- logic
- The general science of inference. Deductive logic, in which a conclusion follows from a set of premises, is distinguished from inductive logic, which studies the way in which premises may support a conclusion without entailing it. In deductive logic the conclusion cannot be false if the premises are true. The aim of a logic is to make explicit the rules by which inferences may be drawn, rather than to study the actual reasoning processes that people use, which may or may not conform to those rules. In the case of deductive logic, if we ask why we need to obey the rules, the most general form of answer is that if we do not we contradict ourselves (or, strictly speaking, we stand ready to contradict ourselves. Someone failing to draw a conclusion that follows from a set of premises need not be contradicting him or herself, but only failing to notice something. However, he or she is not defended against adding the contradictory conclusion to his or her set of beliefs.) There is no equally simple answer in the case of inductive logic, which is in general a less robust subject, but the aim will be to find reasoning such that anyone failing to conform to it will have improbable beliefs. Aristotle is generally recognized as the first great logician, and Aristotelian logic or traditional logic (see syllogism ) dominated the subject until the 19th century. It has become increasingly recognized in the 20th century that fine work was done within that tradition, but syllogistic reasoning is now generally regarded as a limited special case of the forms of reasoning that can be represented within the propositional and predicate calculus . These form the heart of modern logic. Their central notions, of quantifiers, variables, and functions were the creation of the German mathematician Frege, who is recognized as the father of modern logic, although his treatment of a logical system as an abstract mathematical structure, or algebra, had been heralded by Boole (see Boolean algebra ). Modern logic is thus called mathematical logic for two reasons: first, the logic itself is an object of mathematical study, but secondly, the forms introduced by Frege provided a language capable of representing all mathematical reasoning. This was something traditional logic had been quite incapable of tackling. The propositional and predicate calculus study ways of combining propositions with the connectives expressing truth-functions, and of combining information about the quantity of times predicates are satisfied. These highly general operations can occur in any discourse, from mathematics to discussion of the football results. More specific logics study particular topics such as time, possibility, and obligation. Thus there exist deontic logics, modal logics, logics of tense, and so on. For other notions associated with the study of logic see interpretation, logical calculus, logical constants, logical form, model theory, proof theory, quantifier, truth-function, variable.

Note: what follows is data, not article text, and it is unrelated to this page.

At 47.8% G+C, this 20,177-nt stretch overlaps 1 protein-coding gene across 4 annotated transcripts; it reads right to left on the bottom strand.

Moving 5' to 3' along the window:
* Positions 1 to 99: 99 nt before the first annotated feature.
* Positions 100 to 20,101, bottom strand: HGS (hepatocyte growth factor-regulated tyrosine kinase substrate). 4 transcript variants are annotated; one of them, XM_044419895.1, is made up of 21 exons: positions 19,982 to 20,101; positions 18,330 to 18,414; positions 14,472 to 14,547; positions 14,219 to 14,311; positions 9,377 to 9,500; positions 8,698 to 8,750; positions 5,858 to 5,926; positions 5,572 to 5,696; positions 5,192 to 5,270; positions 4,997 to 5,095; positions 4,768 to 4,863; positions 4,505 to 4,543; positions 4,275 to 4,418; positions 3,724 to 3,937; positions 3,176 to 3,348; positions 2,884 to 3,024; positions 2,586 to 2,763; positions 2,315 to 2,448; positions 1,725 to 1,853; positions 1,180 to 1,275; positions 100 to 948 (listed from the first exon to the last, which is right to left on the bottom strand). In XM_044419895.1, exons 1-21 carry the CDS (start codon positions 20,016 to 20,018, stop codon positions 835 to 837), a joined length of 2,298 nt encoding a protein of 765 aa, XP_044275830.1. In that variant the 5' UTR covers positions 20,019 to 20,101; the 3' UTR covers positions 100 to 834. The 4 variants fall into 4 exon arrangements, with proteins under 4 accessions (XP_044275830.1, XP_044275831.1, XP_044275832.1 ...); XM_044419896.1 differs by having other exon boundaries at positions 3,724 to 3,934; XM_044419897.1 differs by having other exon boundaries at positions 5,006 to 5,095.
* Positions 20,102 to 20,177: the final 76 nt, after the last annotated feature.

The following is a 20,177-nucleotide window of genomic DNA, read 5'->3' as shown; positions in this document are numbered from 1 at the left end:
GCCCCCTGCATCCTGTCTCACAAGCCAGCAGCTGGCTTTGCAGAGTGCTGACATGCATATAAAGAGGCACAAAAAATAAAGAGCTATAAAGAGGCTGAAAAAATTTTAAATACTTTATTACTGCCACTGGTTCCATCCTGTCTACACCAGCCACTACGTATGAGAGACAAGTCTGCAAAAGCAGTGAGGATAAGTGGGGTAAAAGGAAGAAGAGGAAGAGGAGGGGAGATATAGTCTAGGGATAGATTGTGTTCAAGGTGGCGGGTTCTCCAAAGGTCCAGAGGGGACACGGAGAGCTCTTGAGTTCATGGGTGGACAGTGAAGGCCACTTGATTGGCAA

*Philosophy dictionary.
Academic.
2011.*

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**Logic**— logic … Philosophy dictionary**Logic**— • A historical survey from Indian and Pre Aristotelian philosophy to the Logic of John Stuart Mill Catholic Encyclopedia. Kevin Knight. 2006. Logic Logic … Catholic encyclopedia**Logic**— Pro Entwickler: Apple Inc. Aktuelle Version: 8.0.2 (20. Mai 2008) Betriebssystem: Mac OS X Kategorie … Deutsch Wikipedia**LOGIC**— (Heb. חָכְמַת הַדִּבּוּר or מְלֶאכֶת הַהִגַּיוֹן), the study of the principles governing correct reasoning and demonstration. The term logic, according to Maimonides, is used in three senses: to refer to the rational faculty, the intelligible in… … Encyclopedia of Judaism**logic**— LÓGIC, Ă, logici, ce s.f., adj. I. s.f. 1. Ştiinţă a demonstraţiei, al cărei obiect este stabilirea condiţiilor corectitudinii gândirii, a formelor şi a legilor generale ale raţionării corecte. ♢ Logică generală = logică clasică, de tradiţie… … Dicționar Român**logic**— lo‧gic [ˈlɒdʒɪk ǁ ˈlɑː ] noun [uncountable] 1. COMMERCE commercial/economic/industrial logic a way of thinking and making good judgements that is connected to a particular area of business, the economy etc: • Their takeover bid appears to have… … Financial and business terms**Logic**— Log ic, n. [OE. logike, F. logique, L. logica, logice, Gr. logikh (sc. te chnh), fr. logiko s belonging to speaking or reason, fr. lo gos speech, reason, le gein to say, speak. See {Legend}.] 1. The science or art of exact reasoning, or of pure… … The Collaborative International Dictionary of English**logic**— Logic is the study of the correct way of reasoning. It is a prescriptive discipline rather than a merely descriptive one (psychology describes how we actually do reason). The two main methods for describing how we should think are the… … Christian Philosophy**logic**— [läj′ik] n. [ME logike < OFr logique < L logica < Gr logikē ( technē), logical (art) < logikos, of speaking or reasoning < logos, a word, reckoning, thought < legein, to speak, choose, read < IE base * leg̑ , to gather > L … English World dictionary**Logic**— es una herramienta multiuso desarrollada bajo licencia pública de Mozilla Frontal. Logic de … Wikipedia Español**logic**— ► NOUN 1) reasoning conducted or assessed according to strict principles of validity. 2) the ability to reason correctly. 3) (the logic of) the course of action following as a necessary consequence of. 4) a system or set of principles underlying… … English terms dictionary